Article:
18 Nov 2015: Twente discovery provides new opportunities for chips
Scientists at the University of Twente's MESA+ research institute have developed a new manufacturing method to create three-dimensional nanostructures. This revolutionary method enables large-scale production of photonic crystals that can capture light. The discovery also makes it possible to produce chips with additional functions for mobile devices, computers and other applications. The researchers’ findings was published today in Nanotechnology, the leading journal of the British Institute of Physics.
The conventional method for manufacturing 3D nanostructures consists of stacking layers on a silicon chip. The first step is to write (or define) a pattern in the photoresist, using a mask and UV light. The etching or deposition of material in the layer then provides the desired shape. Dozens of layers are stacked to produce the chips themselves. This is a laborious process with limitations. There are restrictions on the number of layers that can be stacked, since layers that are relatively far apart can become randomly displaced with respect to one another, interfering with the chip’s functionality.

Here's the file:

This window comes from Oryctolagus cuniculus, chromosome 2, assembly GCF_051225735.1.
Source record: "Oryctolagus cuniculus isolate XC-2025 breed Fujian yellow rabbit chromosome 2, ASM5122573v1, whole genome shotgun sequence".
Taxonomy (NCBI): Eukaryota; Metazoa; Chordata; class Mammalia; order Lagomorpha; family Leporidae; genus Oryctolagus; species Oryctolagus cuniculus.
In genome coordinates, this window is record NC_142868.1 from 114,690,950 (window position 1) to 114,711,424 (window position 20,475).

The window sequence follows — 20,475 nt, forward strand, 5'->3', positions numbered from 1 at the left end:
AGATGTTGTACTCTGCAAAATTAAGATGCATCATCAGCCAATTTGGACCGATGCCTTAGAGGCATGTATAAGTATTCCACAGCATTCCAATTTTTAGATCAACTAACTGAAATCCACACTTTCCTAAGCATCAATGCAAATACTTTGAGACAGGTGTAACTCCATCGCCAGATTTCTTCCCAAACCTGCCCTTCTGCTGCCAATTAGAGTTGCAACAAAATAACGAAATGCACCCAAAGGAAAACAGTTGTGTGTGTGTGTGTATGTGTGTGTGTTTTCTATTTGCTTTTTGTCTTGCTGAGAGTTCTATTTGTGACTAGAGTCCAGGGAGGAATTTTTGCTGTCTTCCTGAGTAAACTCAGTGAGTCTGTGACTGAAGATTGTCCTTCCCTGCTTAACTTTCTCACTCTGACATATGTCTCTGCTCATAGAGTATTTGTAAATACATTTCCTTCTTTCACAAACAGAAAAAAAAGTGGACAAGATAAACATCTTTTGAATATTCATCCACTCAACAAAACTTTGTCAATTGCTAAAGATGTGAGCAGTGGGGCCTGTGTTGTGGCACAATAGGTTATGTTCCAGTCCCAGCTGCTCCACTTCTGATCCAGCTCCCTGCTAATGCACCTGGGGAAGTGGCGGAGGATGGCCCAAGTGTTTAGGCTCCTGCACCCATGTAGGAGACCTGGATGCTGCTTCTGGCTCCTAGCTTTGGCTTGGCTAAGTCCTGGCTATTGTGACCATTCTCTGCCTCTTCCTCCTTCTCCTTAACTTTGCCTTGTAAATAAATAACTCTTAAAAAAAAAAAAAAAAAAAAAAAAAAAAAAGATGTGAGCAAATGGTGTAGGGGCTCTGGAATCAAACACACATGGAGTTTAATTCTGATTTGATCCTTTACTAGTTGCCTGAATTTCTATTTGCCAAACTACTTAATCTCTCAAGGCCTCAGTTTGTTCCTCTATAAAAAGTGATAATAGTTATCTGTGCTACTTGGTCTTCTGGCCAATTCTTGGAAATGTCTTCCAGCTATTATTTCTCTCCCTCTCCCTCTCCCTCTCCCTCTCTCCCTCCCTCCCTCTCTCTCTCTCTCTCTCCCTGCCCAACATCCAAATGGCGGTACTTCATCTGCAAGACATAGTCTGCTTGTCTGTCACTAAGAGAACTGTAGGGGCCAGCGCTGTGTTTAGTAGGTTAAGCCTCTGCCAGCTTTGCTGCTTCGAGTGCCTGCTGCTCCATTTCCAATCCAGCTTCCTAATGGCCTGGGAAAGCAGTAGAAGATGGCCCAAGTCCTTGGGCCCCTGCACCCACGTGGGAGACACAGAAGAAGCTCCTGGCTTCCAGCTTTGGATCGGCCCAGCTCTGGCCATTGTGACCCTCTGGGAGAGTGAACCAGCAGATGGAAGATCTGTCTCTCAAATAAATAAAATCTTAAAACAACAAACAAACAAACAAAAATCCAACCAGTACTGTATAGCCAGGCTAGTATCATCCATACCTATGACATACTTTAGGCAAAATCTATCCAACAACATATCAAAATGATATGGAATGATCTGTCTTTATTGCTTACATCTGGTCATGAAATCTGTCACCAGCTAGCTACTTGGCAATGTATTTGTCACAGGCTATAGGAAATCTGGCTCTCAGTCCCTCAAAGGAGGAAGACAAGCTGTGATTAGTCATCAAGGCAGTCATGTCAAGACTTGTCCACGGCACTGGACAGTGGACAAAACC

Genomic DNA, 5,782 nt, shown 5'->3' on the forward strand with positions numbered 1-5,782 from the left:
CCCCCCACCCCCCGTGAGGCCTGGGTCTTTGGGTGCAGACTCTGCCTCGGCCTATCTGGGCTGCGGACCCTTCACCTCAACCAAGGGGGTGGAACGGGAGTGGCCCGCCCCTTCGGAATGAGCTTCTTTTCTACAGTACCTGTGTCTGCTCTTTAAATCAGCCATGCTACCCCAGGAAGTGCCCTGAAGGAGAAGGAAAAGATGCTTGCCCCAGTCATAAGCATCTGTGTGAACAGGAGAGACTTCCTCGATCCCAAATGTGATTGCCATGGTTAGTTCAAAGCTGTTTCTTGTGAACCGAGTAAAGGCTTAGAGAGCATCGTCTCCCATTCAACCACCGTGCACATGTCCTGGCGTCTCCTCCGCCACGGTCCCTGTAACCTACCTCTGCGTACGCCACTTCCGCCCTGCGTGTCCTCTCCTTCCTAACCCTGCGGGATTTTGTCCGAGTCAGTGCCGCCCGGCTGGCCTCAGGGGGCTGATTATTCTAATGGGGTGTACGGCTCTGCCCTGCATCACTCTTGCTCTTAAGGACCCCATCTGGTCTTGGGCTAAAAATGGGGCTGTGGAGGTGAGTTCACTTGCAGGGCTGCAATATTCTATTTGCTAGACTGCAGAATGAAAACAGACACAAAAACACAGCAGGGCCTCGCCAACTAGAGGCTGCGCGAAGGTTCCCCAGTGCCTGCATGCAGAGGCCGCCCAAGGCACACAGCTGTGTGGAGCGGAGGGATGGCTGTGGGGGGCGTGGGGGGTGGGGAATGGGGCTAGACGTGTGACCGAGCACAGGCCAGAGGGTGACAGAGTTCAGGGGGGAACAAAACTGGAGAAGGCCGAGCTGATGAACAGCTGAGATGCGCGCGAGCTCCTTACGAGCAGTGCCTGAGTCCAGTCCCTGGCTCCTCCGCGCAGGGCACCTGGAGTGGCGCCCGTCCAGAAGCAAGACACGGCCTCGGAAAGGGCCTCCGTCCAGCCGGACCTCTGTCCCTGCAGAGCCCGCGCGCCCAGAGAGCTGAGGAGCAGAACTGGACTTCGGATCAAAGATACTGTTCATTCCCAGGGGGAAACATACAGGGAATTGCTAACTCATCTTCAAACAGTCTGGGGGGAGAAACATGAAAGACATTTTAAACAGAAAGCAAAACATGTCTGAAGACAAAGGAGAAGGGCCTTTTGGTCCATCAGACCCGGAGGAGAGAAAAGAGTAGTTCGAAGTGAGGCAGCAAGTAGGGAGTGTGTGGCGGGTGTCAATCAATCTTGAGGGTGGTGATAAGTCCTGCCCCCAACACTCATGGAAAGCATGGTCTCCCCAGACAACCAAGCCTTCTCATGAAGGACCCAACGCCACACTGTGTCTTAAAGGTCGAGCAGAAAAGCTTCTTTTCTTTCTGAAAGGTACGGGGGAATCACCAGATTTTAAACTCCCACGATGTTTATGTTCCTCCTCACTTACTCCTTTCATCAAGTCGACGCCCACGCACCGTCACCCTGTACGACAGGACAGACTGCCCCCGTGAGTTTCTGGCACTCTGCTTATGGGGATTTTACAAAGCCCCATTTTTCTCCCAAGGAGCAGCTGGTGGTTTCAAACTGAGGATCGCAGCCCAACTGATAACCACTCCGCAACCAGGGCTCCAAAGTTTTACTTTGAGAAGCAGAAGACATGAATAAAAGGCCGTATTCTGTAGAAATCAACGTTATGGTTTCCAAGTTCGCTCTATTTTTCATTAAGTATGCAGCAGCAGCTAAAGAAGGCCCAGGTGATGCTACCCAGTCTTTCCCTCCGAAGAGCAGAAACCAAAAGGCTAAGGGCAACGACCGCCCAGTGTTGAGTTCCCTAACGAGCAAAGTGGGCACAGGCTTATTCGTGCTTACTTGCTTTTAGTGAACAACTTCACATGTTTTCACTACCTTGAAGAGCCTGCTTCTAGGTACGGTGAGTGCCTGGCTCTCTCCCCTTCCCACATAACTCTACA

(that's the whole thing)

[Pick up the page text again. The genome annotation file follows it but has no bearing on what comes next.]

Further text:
The new method makes it possible to define a 3D nanostructure on a chip in a single process. Researchers from the University of Twente’s MESA+ institute have developed a special 3D mask that can define the structure on two sides of the wafer simultaneously. This ensures that both sides of the chip are neatly aligned, thereby guaranteeing the vertical alignment of the final three-dimensional nanostructure.
The method opens the way for the mass production of chips in which various functionalities are positioned close together. In collaboration with ASML and TNO, the researchers are investigating ways of implementing this new technology in practice. There are possible applications in the medical world, for example by combining an optical sensor for proteins with a data processing chip and a magnetic memory. “Our method makes it possible to combine an endless variety of features on a chip, such as electronics, optics, magnets and microfluidics,” explains Professor Willem Vos of the Complex Photonic Systems group (COPS) at MESA+.